Today I was inspired so it’s a two-post day…here at Off Beat I’ve written extensively about electronic drum kits, pads, modules, and triggers. All of these posts are about technology that is modern, relevant and used today (Search the word ‘electronic’ to access previous articles). This post however, harkens to the “days of old,” when drum machines were still in their infantile stage and primitive versions of e-drum technology were used for toys. Perhaps the most popular computerized drum machine to hit the toy market was Mattel’s Synsonics Drums. As a testament to their relevance at the time Buddy Rich, Carmine Appice and Nigel Olsen all endorsed the product. (Mike Dolbear has an excellent essay on the history of Synsonics Drums: http://www.mikedolbear.com/story.asp?StoryID=3957).
My recollection of Synsonics Drums is that I was very fond of the toy and played with it for more hours than I can count. The multiple sound options and recording capabilities enabled users to emulate the sounds of an actual four piece drum kit and record their playing which could be played back exactly as it had been performed. Years before I got my first drum kit Synsonics Drums were, along with a rubber practice pad, the tools of my earliest development as a drummer. Lost to the past are many recorded patterns created on Synsonics Drums which represented my first shot at production as well as drum solos. In fact, with the exception of a few times I can count on one hand, they may have been the only drum solos I’ve ever played.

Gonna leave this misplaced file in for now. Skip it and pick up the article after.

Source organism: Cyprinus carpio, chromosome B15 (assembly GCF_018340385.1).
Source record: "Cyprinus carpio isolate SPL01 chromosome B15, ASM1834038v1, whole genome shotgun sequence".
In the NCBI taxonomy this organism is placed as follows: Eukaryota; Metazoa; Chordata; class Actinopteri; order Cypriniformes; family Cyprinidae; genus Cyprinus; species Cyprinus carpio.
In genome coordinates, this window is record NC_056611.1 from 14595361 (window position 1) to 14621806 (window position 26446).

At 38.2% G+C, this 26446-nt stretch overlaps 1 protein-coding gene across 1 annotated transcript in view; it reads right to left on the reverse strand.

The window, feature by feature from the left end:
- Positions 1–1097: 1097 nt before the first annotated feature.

Frankly, I miss my Synsonics Drums and I am disappointed that they, like most childhood toys, where either discarded or destroyed. I can’t remember their fate. It seems that I’m not the only one looking back on this vintage drum machine as you can still find Synsonics Drums on eBay. There are even websites that provide instructions for removing the internal chip boards for customization. It seems there is a whole community of drum nerds out there carrying the Synsonics banner while preserving one of the best musical toys of the 1980’s. Clearly one of the forefathers to today’s electronic sample pads Synsonics Drums were, at least for a kid, the real deal.